Forecast at Haus der Kulturen der Welt
On February 26 and 27, the first edition of the Forecast Festival took place. New approaches in the fields of architecture, design, photography, composition, curating and scientific fiction were showcased to the public – which turned out an enthusiastic crowd.
Visitors were able to experience the six selected projects, each one presented in a different way:
In Mirror Stages/Glühende Lanschaften, Arne Vogelgesang invited the audience to enter a virtual reality and immerse oneself in this new world: Visitors could wear a motion capture suit that enabled them to watch themselves in a virtual German landscape – representing avatars of political extremists like Jihadists or Nazis.
Agnieszka Kozlowska’s project Carved by Light displayed photographic three-dimensional plates showing the alpine peaks she had brought her camera to. Videos portraying her long walks to the mountains gave the public insight into the complex production process behind those plates.
Tobias Nolte’s Mine the Scrap invited people to observe an algorithm at work, in both a video installation and a documentary part. Since the algorithm’s objective is to build new structures out of waste, the installation showed several of these forms as not only graphic simulations but also objects that visitors could touch and complete.
Inside the Auditorium, the concert and film screening From a Palm Tree to the Stars by Leila Albayaty took us with her on an intense personal journey exploring her French and Arabic roots. Singing together with the Belgian guitarist Kouzy Larson on the oud, she gave an impressive and intimate live performance.
Curator Kalliopi Tsipni-Kolaza conceived an exhibition in the form of an album. For the Festival, the opening part of Sonic Revolutions was shown to the public, and she invited Joe Namy from Lebanon to present his piece Stones Gods People. Together with vocalist Ute Wasserman, he presented an impressive multi-media performance, exploring the relationship between cultural heritage and local politics in his home town Beirut. In the theater hall, the viewer was not only watching and listening but could become an active part of the performance by chirping like a bird or producing the highest or lowest tone possible.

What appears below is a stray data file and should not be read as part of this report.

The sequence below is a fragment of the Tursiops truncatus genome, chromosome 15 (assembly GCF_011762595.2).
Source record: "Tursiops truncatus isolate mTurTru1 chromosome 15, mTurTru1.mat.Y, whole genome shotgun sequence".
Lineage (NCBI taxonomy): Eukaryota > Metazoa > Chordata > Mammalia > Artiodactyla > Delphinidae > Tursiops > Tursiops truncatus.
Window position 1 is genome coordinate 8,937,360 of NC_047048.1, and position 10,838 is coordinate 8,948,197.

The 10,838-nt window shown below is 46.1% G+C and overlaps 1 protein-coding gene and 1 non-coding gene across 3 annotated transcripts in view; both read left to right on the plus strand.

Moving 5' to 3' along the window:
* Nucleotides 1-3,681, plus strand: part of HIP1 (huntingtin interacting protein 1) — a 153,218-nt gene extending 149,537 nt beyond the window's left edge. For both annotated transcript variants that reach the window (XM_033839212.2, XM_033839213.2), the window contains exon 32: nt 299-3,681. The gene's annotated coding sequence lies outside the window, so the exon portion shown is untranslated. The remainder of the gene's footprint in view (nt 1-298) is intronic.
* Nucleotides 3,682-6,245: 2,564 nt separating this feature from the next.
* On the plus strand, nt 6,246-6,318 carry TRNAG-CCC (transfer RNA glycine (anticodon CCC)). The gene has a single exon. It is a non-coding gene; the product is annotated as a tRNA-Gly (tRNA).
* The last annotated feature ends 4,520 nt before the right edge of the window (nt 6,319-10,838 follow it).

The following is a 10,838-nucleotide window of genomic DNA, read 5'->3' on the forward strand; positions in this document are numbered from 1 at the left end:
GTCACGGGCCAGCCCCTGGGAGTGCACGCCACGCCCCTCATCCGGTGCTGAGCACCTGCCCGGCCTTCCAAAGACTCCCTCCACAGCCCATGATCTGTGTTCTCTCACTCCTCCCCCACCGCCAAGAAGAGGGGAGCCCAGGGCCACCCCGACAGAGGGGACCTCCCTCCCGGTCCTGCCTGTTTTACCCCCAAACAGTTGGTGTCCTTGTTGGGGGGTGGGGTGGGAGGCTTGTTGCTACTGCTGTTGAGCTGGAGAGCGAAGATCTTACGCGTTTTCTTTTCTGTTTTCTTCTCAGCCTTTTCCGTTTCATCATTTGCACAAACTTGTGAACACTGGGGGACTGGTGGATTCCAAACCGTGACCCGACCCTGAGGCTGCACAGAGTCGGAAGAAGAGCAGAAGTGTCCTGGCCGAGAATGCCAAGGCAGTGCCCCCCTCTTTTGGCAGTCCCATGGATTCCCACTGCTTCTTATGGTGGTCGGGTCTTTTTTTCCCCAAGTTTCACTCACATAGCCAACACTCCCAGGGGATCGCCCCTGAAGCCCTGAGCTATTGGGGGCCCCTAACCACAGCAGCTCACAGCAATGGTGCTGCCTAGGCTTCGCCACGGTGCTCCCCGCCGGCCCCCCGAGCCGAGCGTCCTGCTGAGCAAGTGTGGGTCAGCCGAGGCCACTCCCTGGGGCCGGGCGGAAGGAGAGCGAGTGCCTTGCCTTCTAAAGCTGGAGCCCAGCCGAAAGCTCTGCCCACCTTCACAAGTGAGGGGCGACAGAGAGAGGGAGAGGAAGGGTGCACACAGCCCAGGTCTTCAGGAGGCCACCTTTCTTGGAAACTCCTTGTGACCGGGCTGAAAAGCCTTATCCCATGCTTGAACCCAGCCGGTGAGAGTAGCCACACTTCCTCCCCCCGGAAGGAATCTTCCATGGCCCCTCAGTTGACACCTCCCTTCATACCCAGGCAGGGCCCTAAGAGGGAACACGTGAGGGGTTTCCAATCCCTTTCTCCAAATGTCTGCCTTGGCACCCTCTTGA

Wendy Di Wang presented a brand new prototype and an installation that demonstrated the potential of her design project Solux. Solux is an interactive street lighting system powered by solar panels that lights only on-demand when pedestrians walk by. A video displayed in the corridor lined with an urban skyline illuminated by LEDs made the far-reaching implications of Di Wang’s project tangible, creating safe and energy-efficient cities simply using light.
On Saturday, various conversations offered insight into the artistic production processes over the past months, and Forecast participants exchanged thoughts and views on developments and innovations they consider relevant for the future.
We would also like to thank Stiftung FREIZEIT (Architecture), Malte Kaune (Corporate Design), Carsten Probst and Andrea Thilo (Moderation), as well as the HKW technical team, the communication department and all staff of the HKW.
Photos: Marcus Lieberenz